Two sermon outlines are provided here, one from a professional scientist and lay preacher, and one from a pastor and amateur conservationist.

Sermon 1. Romans 8:19-23 – Dr. Rodel Lasco


The Philippines has one of the most diverse natural ecosystems in the world. Sadly, much of its lush tropical forest ecosystems have been destroyed in the past century. The causes are similar as other tropical countries: rampant cutting of trees, conversion to other land uses, and lack of sound planning, among others. 

How different must it be in the Garden of Eden prior to the Fall! One can just imagine the peace and harmony that exists between our first parents and the rest of creation. But when Adam and Eve ate the forbidden fruit, the while creation fell with them. 

Message: God will liberate the whole creation from the bondage of sin when Jesus returns. 

I. A Frustrated Creation
God designed all creation for His glory and honor. Before the Fall, God pronounced all of them as good. However, when sin entered the world, humans forced nature to serve their wicked purposes. All around us, we can see how one thing can serve holy purposes, but also evil ones. Metals can be used to manufacture a scalpel that could remove cancerous cells. But they can also be used to make guns that murder people. Chemicals can be used to make medicines to save life, but also poison for taking life.

In this passage, Paul personifies all creation as frustrated and groaning. Instead of serving for the glory of God, humans have forced them to aid in their rebellion against the Creator. 

Application: We must examine how we use and interact with nature. Implied in this passage is the concern of God for the rest of His creation. This rebukes all those who use nature to pursue evil ends. 

II. A Future Liberation
Despite the rampant destruction of nature around us, the future is bright. Paul said that creation will be liberated from its bondage (v21). He implies that this will happen when Christians are also full freed from their sinful bodies (v23). What a sight it will be! God will renew heaven and earth and bring them to its pure splendor. 

Application: Christians must show the world how creation should be cared for. As God’s viceroy and stewards in this world, we must set an example to the rest of humankind. We must show the world that there is a bright future for the world. 

Christians must look forward to the day when they will be glorified at the coming of Jesus. Part of their blessings is the total renewal of the natural world. May we long for that day!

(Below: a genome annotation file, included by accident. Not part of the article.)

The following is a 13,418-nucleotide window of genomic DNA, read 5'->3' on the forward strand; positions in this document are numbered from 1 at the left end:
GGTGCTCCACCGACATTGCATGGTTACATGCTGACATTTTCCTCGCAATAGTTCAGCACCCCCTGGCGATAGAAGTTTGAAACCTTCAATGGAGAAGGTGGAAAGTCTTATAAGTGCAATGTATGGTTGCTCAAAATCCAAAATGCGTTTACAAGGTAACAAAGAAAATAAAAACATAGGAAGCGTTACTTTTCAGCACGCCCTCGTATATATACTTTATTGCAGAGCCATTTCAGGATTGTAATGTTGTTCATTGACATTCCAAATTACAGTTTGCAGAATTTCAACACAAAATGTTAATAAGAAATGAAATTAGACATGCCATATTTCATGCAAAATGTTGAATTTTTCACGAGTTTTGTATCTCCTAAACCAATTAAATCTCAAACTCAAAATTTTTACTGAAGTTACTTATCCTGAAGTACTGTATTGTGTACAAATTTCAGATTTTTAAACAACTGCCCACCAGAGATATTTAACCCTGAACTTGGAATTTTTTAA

Sermon 2. Romans 8:17-23 – Pastor Dave Trinidad

            God’s Redemption Plan Includes Creation

  1. The Church Awaits Redemption (17-18)
  2. Creation Awaits the Redemption of the Church (19-21)
  3.  The Church “Groans” with Creation (22-23)

God is a Redeemer! (Isaiah 44:6-8). God does not intend to destroy His creation, He intends to redeem it! The end of the world is not destruction, it’s redemption.

· It is not destruction but redemption that demonstrates the goodness of God. 
· God is at work from Creation to final Redemption.

John 3:16 For God so loved the world (cosmos)…
Proposition: God is a redeeming God. His salvation plan includes His creation.

Message: Will God destroy the earth?

Some people believe that God will eventually destroy the earth!
o   Not by flood (Genesis 9:11)
o   But by fire! (2 Peter 3:10)

Some people reason that since God is going to destroy the planet, why care for creation?

  • It is futile to preserve the resources
  • Counter: So why still care for the body if it’s going to die anyway?

 The destruction will not be total.

Why would God do that? Preserve the old and not make brand new ones? 

  • Because God loves his creation and redeeming them back to their original state and purpose give Him glory!
  • The ultimate end of creation is not destruction, it’s redemption.

Creation Redemption Plan
Romans 8 is a rich passage that tells us God’s global/universal perspective on redemption.

 I.         The Church Awaits Redemption (17-18)
The gist: The children of God are co-heirs with Christ in sufferings and glory.